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  • What Does 30,000:1 Magnification Really Mean?

    One important criterion concerning the performance of an optical microscope is magnification. This report will offer digital microscopy users helpful guidelines to determine the useful range of magnification values.
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  • Webinar: Increase Efficiency and Productivity at your Microscope Workstation

    Ergonomic workstations improve more than comfort – they improve the overall wellbeing of the work force. With a few simple adjustments and the right equipment to provide better posture, microscope users can dramatically increase productivity, focus, and efficiency on the job, while reducing health issues in both the short and long term.
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  • Bird Park Gives Fascinating Insights into the Variety of Nature

    The Vogel- und Naturschutz-Tierpark Herborn to the north of Frankfurt may be small, but it’s always a great experience for school classes – and not only because it’s home to more than 300 animals of 80 different species, from South African blue cranes and white storks to meerkats and muntjac deer. Another special highlight for schoolchildren is the opportunity to look through a stereomicroscope and gain fascinating insights into nature.
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  • Local and Global Methods of Assessing Thermal Nociception in Drosophila Larvae

    In this article, we demonstrate assays to study thermal nociception in Drosophila larvae. One assay involves spatially-restricted (local) stimulation of thermal nociceptors while the second involves a wholesale (global) activation of most or all such neurons. Together, these techniques allow visualization and quantification of the behavioral functions of Drosophila nociceptive sensory neurons.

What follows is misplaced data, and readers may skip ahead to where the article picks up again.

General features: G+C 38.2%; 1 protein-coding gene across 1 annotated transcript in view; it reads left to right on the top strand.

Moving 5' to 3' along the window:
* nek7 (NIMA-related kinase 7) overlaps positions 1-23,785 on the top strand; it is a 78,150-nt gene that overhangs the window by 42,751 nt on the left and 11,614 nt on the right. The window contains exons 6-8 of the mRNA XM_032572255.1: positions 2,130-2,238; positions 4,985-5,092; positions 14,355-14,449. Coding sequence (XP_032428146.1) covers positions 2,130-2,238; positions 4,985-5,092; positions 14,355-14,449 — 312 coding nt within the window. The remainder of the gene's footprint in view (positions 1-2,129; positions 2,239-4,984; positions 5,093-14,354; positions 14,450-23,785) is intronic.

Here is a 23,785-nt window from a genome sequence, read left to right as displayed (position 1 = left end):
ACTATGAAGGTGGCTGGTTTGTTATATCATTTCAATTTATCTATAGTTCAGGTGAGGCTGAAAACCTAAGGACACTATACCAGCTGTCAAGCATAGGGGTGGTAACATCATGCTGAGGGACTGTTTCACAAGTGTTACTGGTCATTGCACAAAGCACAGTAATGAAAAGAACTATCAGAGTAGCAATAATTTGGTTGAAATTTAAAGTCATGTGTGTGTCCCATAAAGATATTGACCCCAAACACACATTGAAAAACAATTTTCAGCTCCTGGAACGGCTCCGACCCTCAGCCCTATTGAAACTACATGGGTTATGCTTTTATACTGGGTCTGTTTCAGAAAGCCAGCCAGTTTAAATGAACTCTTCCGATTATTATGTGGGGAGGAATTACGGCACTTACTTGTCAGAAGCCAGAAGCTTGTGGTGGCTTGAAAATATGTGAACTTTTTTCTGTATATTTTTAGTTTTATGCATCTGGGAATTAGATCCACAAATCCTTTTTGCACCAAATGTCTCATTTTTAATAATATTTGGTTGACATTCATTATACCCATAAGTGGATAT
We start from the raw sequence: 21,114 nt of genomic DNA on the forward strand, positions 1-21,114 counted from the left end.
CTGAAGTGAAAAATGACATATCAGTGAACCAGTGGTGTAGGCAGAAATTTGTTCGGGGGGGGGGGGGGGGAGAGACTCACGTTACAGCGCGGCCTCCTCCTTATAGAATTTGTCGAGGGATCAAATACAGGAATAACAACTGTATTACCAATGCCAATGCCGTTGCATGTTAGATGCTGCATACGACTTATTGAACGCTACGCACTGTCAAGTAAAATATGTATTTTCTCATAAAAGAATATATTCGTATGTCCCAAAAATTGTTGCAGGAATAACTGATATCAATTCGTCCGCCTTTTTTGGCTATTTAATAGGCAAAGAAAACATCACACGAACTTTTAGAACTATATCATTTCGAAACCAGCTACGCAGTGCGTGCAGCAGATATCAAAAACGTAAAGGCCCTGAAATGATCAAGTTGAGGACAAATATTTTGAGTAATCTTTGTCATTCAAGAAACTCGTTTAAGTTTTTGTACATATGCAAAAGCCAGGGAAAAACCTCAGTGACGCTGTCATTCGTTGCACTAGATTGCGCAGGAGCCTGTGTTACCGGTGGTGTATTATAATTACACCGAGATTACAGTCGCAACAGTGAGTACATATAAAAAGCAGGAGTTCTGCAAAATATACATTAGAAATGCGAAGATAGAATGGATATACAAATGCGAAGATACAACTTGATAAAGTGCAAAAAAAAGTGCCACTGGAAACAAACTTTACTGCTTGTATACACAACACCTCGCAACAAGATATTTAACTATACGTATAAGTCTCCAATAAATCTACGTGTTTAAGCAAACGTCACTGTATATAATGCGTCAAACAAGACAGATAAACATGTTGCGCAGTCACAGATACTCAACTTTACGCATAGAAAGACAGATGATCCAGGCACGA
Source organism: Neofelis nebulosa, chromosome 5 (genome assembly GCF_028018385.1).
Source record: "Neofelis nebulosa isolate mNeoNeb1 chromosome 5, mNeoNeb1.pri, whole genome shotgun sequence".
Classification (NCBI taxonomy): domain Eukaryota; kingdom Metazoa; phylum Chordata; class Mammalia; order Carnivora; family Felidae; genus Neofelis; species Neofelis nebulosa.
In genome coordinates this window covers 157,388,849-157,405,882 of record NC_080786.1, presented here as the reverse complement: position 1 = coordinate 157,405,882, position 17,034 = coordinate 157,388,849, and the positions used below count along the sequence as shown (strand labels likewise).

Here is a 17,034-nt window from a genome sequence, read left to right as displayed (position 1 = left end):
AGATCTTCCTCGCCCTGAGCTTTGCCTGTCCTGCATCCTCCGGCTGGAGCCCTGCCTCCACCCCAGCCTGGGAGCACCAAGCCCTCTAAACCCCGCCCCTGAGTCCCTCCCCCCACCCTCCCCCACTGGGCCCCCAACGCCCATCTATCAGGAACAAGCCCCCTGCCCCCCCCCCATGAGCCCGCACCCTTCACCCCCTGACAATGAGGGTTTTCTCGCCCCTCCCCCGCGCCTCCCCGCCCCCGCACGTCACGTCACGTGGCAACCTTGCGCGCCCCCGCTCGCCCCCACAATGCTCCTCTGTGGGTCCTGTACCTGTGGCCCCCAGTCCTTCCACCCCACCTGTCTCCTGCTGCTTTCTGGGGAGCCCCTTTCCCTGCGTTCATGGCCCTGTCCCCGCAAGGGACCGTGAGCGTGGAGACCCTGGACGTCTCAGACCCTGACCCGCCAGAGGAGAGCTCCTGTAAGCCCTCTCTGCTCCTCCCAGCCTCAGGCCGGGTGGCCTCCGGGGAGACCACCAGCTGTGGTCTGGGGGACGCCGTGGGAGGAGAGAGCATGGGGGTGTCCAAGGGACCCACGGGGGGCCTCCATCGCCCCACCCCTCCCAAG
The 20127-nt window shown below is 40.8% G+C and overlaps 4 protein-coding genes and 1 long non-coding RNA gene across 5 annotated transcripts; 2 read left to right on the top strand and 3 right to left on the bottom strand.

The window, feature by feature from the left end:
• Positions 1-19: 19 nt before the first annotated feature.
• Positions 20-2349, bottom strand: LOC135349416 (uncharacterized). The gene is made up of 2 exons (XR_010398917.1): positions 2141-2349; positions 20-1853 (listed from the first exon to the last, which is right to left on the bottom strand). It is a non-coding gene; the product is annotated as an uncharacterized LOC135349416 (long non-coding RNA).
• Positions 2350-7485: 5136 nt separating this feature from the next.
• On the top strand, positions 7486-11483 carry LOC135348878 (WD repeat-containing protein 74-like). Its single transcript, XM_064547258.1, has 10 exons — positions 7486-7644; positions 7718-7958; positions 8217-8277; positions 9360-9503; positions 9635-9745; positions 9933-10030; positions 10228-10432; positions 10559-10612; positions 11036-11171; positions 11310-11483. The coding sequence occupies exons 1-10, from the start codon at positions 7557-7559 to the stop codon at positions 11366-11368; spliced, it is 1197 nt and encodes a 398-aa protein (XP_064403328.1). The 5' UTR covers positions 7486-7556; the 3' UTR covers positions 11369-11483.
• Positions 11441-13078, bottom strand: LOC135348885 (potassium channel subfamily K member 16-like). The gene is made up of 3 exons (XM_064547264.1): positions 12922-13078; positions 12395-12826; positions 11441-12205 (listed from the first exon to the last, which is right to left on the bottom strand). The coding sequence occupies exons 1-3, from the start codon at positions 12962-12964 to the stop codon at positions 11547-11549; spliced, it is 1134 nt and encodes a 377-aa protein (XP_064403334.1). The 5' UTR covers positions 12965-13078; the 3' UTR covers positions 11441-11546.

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  • Ground Beetles Shed Light on the Environmental History of High Mountain Regions

    With over 35,000 known species, ground beetles – or Carabidae – are among the most speciose groups of animals in the world. Biologist Dr. Joachim Schmidt devotes his entire scientific work to the research of these frequently very small beetles, their ecology, distribution and phylogeny. He is particularly interested in the ground beetles of high mountain regions.
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  • Patch Clamp Recordings from Embryonic Zebrafish Mauthner Cells

    Mauthner cells (M-cells) are large reticulospinal neurons located in the hindbrain of teleost fish. They are key neurons involved in a characteristic behavior known as the C-start or escape response that occurs when the organism perceives a threat. The M-cell has been extensively studied in adult goldfish where it has been shown to receive a wide range of excitatory, inhibitory and neuromodulatory signals. We have been examining M-cell activity in embryonic zebrafish in order to study aspects of synaptic development in a vertebrate preparation. In the late 1990s Ali and colleagues developed a preparation for patch clamp recording from M-cells in zebrafish embryos, in which the CNS was largely intact.
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  • Higher Motivation, Longer Concentration – Ergonomics as a Competitive Advantage